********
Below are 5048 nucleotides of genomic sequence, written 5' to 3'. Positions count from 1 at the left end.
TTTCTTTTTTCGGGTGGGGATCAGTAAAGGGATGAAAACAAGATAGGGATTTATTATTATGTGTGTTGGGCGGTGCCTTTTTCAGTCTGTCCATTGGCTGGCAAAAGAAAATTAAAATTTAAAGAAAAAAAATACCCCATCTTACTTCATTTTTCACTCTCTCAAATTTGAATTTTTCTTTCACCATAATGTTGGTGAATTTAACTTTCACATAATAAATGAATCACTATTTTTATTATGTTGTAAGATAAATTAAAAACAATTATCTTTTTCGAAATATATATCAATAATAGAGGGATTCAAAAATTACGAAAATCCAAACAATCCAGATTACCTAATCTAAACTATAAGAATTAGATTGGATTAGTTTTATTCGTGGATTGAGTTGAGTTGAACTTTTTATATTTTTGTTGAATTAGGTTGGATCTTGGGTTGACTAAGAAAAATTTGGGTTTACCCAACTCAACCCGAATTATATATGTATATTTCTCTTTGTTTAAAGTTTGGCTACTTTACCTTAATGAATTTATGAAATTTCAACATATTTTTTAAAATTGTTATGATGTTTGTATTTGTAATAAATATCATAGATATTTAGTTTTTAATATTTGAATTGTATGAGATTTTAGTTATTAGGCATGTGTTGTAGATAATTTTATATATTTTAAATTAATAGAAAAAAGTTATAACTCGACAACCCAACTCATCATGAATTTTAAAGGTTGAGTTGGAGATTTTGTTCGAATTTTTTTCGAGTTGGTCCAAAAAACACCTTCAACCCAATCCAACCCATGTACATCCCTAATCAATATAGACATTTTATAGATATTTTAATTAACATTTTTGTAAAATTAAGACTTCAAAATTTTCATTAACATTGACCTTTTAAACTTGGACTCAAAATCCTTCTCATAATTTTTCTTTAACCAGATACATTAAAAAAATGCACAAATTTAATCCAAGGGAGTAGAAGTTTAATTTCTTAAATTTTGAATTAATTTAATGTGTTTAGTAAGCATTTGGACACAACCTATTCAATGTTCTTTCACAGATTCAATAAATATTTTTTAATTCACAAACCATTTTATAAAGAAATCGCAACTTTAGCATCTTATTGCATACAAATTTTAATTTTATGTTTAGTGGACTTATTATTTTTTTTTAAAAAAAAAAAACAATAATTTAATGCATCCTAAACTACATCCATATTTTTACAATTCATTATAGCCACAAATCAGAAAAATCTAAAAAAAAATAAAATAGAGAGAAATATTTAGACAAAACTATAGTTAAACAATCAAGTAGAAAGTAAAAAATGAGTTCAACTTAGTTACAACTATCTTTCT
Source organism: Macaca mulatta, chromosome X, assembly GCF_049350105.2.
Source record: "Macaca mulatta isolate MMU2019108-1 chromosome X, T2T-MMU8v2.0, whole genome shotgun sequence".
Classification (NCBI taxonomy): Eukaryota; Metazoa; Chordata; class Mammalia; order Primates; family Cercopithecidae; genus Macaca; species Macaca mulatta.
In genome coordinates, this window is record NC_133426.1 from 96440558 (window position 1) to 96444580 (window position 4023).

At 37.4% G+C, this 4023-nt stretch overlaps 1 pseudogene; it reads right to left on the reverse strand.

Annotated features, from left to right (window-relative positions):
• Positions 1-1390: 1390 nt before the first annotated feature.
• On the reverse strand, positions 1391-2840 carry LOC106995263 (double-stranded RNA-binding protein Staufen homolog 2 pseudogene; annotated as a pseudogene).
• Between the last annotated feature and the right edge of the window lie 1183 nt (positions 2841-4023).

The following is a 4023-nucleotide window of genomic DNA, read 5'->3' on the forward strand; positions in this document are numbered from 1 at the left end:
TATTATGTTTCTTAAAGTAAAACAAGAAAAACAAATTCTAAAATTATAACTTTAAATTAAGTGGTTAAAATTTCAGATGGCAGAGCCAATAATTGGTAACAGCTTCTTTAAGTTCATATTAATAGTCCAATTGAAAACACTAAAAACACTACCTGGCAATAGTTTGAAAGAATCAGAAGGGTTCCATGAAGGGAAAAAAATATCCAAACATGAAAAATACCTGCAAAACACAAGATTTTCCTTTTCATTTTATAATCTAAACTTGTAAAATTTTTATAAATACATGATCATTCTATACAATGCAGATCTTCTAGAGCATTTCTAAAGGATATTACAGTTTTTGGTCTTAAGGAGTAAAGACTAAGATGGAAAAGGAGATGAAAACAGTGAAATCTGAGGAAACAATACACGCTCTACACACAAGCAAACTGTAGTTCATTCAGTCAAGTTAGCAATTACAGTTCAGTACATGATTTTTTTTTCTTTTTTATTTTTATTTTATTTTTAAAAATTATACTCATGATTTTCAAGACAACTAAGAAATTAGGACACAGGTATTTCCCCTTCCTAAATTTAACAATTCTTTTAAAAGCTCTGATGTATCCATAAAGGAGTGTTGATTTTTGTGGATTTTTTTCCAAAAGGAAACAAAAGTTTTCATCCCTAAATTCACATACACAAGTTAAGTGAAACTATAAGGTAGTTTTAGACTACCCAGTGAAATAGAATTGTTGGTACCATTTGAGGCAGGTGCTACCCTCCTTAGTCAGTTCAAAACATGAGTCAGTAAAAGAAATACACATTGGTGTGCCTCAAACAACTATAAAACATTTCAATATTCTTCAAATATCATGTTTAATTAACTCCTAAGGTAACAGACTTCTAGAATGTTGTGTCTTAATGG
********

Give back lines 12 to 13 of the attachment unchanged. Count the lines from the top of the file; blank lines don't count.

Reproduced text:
The following is a 4023-nucleotide window of genomic DNA, read 5'->3' on the forward strand; positions in this document are numbered from 1 at the left end:
TATTATGTTTCTTAAAGTAAAACAAGAAAAACAAATTCTAAAATTATAACTTTAAATTAAGTGGTTAAAATTTCAGATGGCAGAGCCAATAATTGGTAACAGCTTCTTTAAGTTCATATTAATAGTCCAATTGAAAACACTAAAAACACTACCTGGCAATAGTTTGAAAGAATCAGAAGGGTTCCATGAAGGGAAAAAAATATCCAAACATGAAAAATACCTGCAAAACACAAGATTTTCCTTTTCATTTTATAATCTAAACTTGTAAAATTTTTATAAATACATGATCATTCTATACAATGCAGATCTTCTAGAGCATTTCTAAAGGATATTACAGTTTTTGGTCTTAAGGAGTAAAGACTAAGATGGAAAAGGAGATGAAAACAGTGAAATCTGAGGAAACAATACACGCTCTACACACAAGCAAACTGTAGTTCATTCAGTCAAGTTAGCAATTACAGTTCAGTACATGATTTTTTTTTCTTTTTTATTTTTATTTTATTTTTAAAAATTATACTCATGATTTTCAAGACAACTAAGAAATTAGGACACAGGTATTTCCCCTTCCTAAATTTAACAATTCTTTTAAAAGCTCTGATGTATCCATAAAGGAGTGTTGATTTTTGTGGATTTTTTTCCAAAAGGAAACAAAAGTTTTCATCCCTAAATTCACATACACAAGTTAAGTGAAACTATAAGGTAGTTTTAGACTACCCAGTGAAATAGAATTGTTGGTACCATTTGAGGCAGGTGCTACCCTCCTTAGTCAGTTCAAAACATGAGTCAGTAAAAGAAATACACATTGGTGTGCCTCAAACAACTATAAAACATTTCAATATTCTTCAAATATCATGTTTAATTAACTCCTAAGGTAACAGACTTCTAGAATGTTGTGTCTTAATGG